Success in business involves both taking risks and managing risks. The successful entrepreneur takes financial risks towards a greater return, but must also manage legal risks that go hand in hand with conducting business. Fortunately, there are legal mechanisms that help manage or limit some of the legal risks so you can ultimately focus on those financial risks that are necessary for success.
Two contractual terms that help manage some legal risks are limitation-of-liability clauses and liquidated damages clauses. Both show up in contracts, and their consequences and protections should be considered before signing.
Limitation-of-liability clauses are often utilized in service contracts to limit the exposure of the performing party should something go wrong. Ohio courts have enforced such clauses under freedom of contract policies. In other words, as long as the two sides understand and freely agree to the limitation of liability, then the clause is enforceable. The typical clause limits the recovery of damages to the cost of services being performed.
For example, if you charge $5,000 for your services under the contract, and the contracting party alleges it was damaged in an amount greater than $5,000, the contract would limit recovery to the $5,000 cost of services performed. These clauses clearly protect the service provider and should be strongly considered by the contracting party if there is a risk of damages that far exceed the cost of the services.
Liquidated damages clauses play a different role in contracts, as they attempt to fix the amount of damages that would be available should a breach of contract occur. Courts have looked closely at such clauses and consider:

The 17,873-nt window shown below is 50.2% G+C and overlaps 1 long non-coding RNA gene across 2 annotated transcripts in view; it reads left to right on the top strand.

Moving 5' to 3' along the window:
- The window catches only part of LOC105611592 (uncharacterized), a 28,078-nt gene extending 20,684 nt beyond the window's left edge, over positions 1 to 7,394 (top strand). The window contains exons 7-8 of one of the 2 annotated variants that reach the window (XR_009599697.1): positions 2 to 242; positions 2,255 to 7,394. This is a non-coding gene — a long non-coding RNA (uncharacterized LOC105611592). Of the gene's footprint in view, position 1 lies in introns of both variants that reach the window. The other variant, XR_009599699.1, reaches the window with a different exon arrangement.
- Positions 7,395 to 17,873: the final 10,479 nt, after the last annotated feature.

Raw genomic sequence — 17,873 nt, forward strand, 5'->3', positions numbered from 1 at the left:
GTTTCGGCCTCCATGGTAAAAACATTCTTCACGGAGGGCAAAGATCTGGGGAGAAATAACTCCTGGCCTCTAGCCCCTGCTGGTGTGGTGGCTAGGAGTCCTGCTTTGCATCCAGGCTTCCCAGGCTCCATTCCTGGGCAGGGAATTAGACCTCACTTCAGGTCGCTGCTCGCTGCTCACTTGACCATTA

- whether the actual damages are uncertain and difficult to prove.
- whether the amount of damages constitutes a penalty as opposed to compensation for a loss.
- whether the parties freely agreed to the fixed amount of damages.
These clauses, when used correctly, can provide some semblance of certainty and allow both sides of the contract to better assess and manage the risks of proceeding with the business relationship.
Some of the pitfalls to be aware of regarding the enforceability of these clauses are the standard arguments against contracts in general. The courts will look at the bargaining power of the two sides, including age, education, intelligence, business acumen and experience.
The courts will also consider who drafted the contract, was there an opportunity to seek legal advice, or any undue pressure to sign the contract?
Finally, courts will look at how the clauses are portrayed in the contract. Are they buried in lengthy paragraphs with small font, as opposed to a separate paragraph clearly indicating their intent?
These contractual tools are particularly important in the event of a worst-case scenario. The liquidated damages clause allows for some certainty in a worst-case scenario by better defining what potential damages may be incurred. The limitation of liability clause provides certainty for the service provider in limiting their exposure for potential bad outcomes. In either case, they can help manage the legal risks of conducting business in the world today.
Barnes & Thornburg LLP is a large, full-service law firm that seeks to take a more entrepreneurial and cost-effective approach both to client service and its own business.